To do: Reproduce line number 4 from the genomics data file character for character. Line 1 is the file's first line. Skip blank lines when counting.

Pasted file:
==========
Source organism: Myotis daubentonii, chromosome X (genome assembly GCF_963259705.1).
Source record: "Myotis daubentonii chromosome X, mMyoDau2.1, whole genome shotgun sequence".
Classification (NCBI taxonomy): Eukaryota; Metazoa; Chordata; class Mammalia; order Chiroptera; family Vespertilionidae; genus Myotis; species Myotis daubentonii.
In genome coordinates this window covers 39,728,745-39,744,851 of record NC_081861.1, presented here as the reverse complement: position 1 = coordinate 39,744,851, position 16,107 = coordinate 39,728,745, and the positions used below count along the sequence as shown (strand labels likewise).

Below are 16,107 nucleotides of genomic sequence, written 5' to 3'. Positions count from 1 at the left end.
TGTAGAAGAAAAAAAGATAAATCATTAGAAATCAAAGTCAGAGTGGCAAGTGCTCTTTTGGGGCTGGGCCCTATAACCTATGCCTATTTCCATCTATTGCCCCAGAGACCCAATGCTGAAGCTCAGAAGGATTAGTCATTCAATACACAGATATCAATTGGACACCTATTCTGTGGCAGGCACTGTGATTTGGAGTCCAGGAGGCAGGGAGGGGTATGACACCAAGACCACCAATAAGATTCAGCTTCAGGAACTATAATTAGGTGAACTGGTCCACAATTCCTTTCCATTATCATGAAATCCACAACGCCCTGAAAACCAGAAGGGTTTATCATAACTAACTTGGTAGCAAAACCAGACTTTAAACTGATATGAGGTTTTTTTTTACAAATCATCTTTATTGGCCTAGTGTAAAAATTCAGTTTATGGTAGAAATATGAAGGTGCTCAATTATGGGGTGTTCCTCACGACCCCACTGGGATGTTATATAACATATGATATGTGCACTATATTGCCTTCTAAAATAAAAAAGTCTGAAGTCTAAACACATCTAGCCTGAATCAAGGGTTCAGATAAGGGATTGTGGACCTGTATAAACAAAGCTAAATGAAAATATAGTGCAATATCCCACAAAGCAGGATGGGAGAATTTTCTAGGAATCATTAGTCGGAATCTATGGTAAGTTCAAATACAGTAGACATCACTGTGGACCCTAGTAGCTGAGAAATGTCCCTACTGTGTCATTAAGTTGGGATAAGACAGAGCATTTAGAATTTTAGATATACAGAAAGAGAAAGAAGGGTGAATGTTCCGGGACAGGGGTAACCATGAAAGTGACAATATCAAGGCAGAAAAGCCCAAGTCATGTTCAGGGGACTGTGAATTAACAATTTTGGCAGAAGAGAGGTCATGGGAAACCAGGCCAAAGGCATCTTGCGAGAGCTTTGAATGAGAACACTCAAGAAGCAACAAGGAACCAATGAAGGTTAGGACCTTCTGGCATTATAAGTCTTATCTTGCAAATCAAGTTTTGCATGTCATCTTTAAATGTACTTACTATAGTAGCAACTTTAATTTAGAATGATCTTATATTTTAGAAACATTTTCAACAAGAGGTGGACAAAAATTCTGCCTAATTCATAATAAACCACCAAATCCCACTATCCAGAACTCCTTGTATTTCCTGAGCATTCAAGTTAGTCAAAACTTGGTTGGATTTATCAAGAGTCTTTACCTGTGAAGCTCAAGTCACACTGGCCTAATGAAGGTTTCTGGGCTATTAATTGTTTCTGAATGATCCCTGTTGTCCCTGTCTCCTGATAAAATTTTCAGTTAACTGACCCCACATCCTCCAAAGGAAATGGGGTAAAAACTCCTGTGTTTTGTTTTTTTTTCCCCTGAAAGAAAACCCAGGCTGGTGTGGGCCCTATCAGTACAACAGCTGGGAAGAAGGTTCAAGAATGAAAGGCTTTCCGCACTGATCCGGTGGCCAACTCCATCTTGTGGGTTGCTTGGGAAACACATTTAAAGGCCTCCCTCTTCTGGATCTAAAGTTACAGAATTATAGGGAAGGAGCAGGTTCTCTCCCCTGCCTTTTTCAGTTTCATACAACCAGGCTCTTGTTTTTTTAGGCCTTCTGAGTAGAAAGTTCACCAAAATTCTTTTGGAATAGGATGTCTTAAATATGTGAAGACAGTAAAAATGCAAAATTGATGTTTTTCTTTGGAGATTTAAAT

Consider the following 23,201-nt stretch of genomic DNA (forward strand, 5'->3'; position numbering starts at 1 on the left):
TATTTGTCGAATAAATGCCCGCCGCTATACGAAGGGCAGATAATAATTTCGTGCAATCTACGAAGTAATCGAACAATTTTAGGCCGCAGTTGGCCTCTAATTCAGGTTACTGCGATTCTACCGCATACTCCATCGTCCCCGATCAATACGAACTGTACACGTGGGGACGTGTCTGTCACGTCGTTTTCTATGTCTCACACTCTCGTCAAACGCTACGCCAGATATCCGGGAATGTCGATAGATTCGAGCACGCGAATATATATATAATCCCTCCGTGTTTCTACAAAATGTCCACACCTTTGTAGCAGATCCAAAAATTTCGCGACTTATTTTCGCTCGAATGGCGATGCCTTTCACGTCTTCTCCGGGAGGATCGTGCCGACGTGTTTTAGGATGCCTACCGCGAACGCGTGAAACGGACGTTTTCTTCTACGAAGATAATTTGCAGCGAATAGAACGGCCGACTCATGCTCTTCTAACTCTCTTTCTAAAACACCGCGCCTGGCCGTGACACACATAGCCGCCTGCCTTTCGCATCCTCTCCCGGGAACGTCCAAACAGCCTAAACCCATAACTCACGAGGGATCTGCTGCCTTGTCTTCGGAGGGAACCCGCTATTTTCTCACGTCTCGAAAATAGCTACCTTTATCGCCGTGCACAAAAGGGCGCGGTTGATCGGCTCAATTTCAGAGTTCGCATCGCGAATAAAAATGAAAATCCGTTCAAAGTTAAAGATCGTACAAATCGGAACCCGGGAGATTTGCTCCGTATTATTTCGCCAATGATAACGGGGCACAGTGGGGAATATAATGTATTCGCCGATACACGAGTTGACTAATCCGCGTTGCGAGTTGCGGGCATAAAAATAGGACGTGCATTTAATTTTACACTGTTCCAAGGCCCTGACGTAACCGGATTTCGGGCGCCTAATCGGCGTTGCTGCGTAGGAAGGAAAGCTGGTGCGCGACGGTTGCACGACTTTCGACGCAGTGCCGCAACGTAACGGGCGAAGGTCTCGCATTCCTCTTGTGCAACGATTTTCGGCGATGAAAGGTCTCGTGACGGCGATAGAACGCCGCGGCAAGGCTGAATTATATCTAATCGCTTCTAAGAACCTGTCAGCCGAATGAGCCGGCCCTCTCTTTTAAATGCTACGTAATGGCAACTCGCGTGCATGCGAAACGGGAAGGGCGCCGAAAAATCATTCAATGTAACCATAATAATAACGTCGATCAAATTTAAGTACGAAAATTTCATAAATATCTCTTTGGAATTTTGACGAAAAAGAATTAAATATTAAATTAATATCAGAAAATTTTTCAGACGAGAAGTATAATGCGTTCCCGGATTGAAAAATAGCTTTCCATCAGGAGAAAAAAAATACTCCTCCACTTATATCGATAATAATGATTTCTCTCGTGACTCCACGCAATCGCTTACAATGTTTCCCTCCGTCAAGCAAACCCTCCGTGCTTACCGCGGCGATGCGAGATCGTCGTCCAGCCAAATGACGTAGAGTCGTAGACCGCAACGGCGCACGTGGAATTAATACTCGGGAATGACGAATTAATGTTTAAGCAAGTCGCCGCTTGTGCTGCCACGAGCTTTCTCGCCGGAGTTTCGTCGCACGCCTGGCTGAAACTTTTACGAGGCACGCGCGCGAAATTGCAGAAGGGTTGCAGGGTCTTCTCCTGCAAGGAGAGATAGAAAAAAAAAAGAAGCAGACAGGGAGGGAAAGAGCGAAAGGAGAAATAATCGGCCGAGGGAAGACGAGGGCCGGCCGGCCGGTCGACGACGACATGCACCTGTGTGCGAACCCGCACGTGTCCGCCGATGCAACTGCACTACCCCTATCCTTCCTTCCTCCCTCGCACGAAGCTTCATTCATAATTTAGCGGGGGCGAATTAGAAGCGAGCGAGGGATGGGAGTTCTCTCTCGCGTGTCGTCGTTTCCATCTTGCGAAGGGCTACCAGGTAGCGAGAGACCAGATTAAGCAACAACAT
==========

In genome coordinates this window covers 39,728,745-39,744,851 of record NC_081861.1, presented here as the reverse complement: position 1 = coordinate 39,744,851, position 16,107 = coordinate 39,728,745, and the positions used below count along the sequence as shown (strand labels likewise).